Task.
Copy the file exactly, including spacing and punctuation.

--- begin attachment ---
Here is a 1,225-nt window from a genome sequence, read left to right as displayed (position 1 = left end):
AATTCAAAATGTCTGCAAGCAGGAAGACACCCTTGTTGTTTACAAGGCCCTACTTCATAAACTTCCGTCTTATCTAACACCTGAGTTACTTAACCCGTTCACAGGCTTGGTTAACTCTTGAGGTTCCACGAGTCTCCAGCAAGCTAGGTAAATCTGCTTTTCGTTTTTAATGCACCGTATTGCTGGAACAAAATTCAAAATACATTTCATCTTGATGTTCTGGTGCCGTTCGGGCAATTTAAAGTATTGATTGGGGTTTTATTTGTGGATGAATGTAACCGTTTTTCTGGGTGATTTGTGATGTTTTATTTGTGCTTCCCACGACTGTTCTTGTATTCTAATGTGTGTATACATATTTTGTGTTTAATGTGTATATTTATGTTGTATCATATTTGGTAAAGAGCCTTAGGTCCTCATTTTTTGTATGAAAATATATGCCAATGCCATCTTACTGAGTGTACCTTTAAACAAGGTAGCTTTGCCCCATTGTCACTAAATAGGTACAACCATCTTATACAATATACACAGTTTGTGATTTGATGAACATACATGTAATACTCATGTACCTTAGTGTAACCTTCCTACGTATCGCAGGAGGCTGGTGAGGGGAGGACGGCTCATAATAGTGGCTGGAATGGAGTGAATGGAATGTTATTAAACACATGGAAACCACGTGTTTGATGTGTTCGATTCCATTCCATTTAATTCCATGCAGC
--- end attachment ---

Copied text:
Here is a 1,225-nt window from a genome sequence, read left to right as displayed (position 1 = left end):
AATTCAAAATGTCTGCAAGCAGGAAGACACCCTTGTTGTTTACAAGGCCCTACTTCATAAACTTCCGTCTTATCTAACACCTGAGTTACTTAACCCGTTCACAGGCTTGGTTAACTCTTGAGGTTCCACGAGTCTCCAGCAAGCTAGGTAAATCTGCTTTTCGTTTTTAATGCACCGTATTGCTGGAACAAAATTCAAAATACATTTCATCTTGATGTTCTGGTGCCGTTCGGGCAATTTAAAGTATTGATTGGGGTTTTATTTGTGGATGAATGTAACCGTTTTTCTGGGTGATTTGTGATGTTTTATTTGTGCTTCCCACGACTGTTCTTGTATTCTAATGTGTGTATACATATTTTGTGTTTAATGTGTATATTTATGTTGTATCATATTTGGTAAAGAGCCTTAGGTCCTCATTTTTTGTATGAAAATATATGCCAATGCCATCTTACTGAGTGTACCTTTAAACAAGGTAGCTTTGCCCCATTGTCACTAAATAGGTACAACCATCTTATACAATATACACAGTTTGTGATTTGATGAACATACATGTAATACTCATGTACCTTAGTGTAACCTTCCTACGTATCGCAGGAGGCTGGTGAGGGGAGGACGGCTCATAATAGTGGCTGGAATGGAGTGAATGGAATGTTATTAAACACATGGAAACCACGTGTTTGATGTGTTCGATTCCATTCCATTTAATTCCATGCAGC